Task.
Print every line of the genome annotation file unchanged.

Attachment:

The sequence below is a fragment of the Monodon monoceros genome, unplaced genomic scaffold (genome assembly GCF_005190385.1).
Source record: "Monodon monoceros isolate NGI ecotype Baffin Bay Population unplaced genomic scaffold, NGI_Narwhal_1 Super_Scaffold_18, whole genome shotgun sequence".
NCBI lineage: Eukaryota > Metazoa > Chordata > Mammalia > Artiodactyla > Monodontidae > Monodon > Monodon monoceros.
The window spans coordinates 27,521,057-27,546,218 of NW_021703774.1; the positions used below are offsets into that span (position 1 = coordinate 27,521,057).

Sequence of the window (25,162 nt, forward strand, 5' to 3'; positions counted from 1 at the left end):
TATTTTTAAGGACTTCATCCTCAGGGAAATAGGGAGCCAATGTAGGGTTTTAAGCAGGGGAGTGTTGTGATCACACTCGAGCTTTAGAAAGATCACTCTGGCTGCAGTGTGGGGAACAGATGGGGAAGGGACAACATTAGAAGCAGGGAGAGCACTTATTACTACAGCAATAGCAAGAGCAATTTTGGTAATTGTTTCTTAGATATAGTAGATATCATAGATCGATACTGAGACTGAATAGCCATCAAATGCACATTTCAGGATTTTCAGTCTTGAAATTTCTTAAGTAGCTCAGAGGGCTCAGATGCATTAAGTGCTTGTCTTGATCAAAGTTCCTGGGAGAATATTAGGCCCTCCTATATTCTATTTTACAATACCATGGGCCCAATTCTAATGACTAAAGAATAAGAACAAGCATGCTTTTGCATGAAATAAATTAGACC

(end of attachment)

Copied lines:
The sequence below is a fragment of the Monodon monoceros genome, unplaced genomic scaffold (genome assembly GCF_005190385.1).
Source record: "Monodon monoceros isolate NGI ecotype Baffin Bay Population unplaced genomic scaffold, NGI_Narwhal_1 Super_Scaffold_18, whole genome shotgun sequence".
NCBI lineage: Eukaryota > Metazoa > Chordata > Mammalia > Artiodactyla > Monodontidae > Monodon > Monodon monoceros.
The window spans coordinates 27,521,057-27,546,218 of NW_021703774.1; the positions used below are offsets into that span (position 1 = coordinate 27,521,057).

Sequence of the window (25,162 nt, forward strand, 5' to 3'; positions counted from 1 at the left end):
TATTTTTAAGGACTTCATCCTCAGGGAAATAGGGAGCCAATGTAGGGTTTTAAGCAGGGGAGTGTTGTGATCACACTCGAGCTTTAGAAAGATCACTCTGGCTGCAGTGTGGGGAACAGATGGGGAAGGGACAACATTAGAAGCAGGGAGAGCACTTATTACTACAGCAATAGCAAGAGCAATTTTGGTAATTGTTTCTTAGATATAGTAGATATCATAGATCGATACTGAGACTGAATAGCCATCAAATGCACATTTCAGGATTTTCAGTCTTGAAATTTCTTAAGTAGCTCAGAGGGCTCAGATGCATTAAGTGCTTGTCTTGATCAAAGTTCCTGGGAGAATATTAGGCCCTCCTATATTCTATTTTACAATACCATGGGCCCAATTCTAATGACTAAAGAATAAGAACAAGCATGCTTTTGCATGAAATAAATTAGACC